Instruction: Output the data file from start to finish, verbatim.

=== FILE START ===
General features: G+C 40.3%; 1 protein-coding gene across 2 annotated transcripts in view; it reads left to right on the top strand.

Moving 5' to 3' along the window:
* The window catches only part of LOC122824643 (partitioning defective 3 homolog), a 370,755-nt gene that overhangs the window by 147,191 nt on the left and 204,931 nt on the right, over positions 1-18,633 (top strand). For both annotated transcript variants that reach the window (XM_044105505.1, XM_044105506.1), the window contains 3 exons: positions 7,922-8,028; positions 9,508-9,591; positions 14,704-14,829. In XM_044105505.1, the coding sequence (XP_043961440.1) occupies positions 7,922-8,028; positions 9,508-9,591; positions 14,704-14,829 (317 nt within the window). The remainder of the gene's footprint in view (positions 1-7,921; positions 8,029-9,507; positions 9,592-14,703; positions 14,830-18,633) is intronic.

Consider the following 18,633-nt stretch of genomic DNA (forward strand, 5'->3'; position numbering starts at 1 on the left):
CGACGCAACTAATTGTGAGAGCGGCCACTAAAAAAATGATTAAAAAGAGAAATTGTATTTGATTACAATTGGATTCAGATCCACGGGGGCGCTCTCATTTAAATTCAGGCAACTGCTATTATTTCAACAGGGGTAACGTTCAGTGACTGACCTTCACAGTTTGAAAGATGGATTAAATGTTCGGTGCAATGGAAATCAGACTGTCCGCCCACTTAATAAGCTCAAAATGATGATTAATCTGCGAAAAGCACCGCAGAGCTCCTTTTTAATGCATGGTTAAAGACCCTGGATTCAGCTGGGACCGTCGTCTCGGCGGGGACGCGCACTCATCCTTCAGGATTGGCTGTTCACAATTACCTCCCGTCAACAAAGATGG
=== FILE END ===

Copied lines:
General features: G+C 40.3%; 1 protein-coding gene across 2 annotated transcripts in view; it reads left to right on the top strand.

Moving 5' to 3' along the window:
* The window catches only part of LOC122824643 (partitioning defective 3 homolog), a 370,755-nt gene that overhangs the window by 147,191 nt on the left and 204,931 nt on the right, over positions 1-18,633 (top strand). For both annotated transcript variants that reach the window (XM_044105505.1, XM_044105506.1), the window contains 3 exons: positions 7,922-8,028; positions 9,508-9,591; positions 14,704-14,829. In XM_044105505.1, the coding sequence (XP_043961440.1) occupies positions 7,922-8,028; positions 9,508-9,591; positions 14,704-14,829 (317 nt within the window). The remainder of the gene's footprint in view (positions 1-7,921; positions 8,029-9,507; positions 9,592-14,703; positions 14,830-18,633) is intronic.

Consider the following 18,633-nt stretch of genomic DNA (forward strand, 5'->3'; position numbering starts at 1 on the left):
CGACGCAACTAATTGTGAGAGCGGCCACTAAAAAAATGATTAAAAAGAGAAATTGTATTTGATTACAATTGGATTCAGATCCACGGGGGCGCTCTCATTTAAATTCAGGCAACTGCTATTATTTCAACAGGGGTAACGTTCAGTGACTGACCTTCACAGTTTGAAAGATGGATTAAATGTTCGGTGCAATGGAAATCAGACTGTCCGCCCACTTAATAAGCTCAAAATGATGATTAATCTGCGAAAAGCACCGCAGAGCTCCTTTTTAATGCATGGTTAAAGACCCTGGATTCAGCTGGGACCGTCGTCTCGGCGGGGACGCGCACTCATCCTTCAGGATTGGCTGTTCACAATTACCTCCCGTCAACAAAGATGG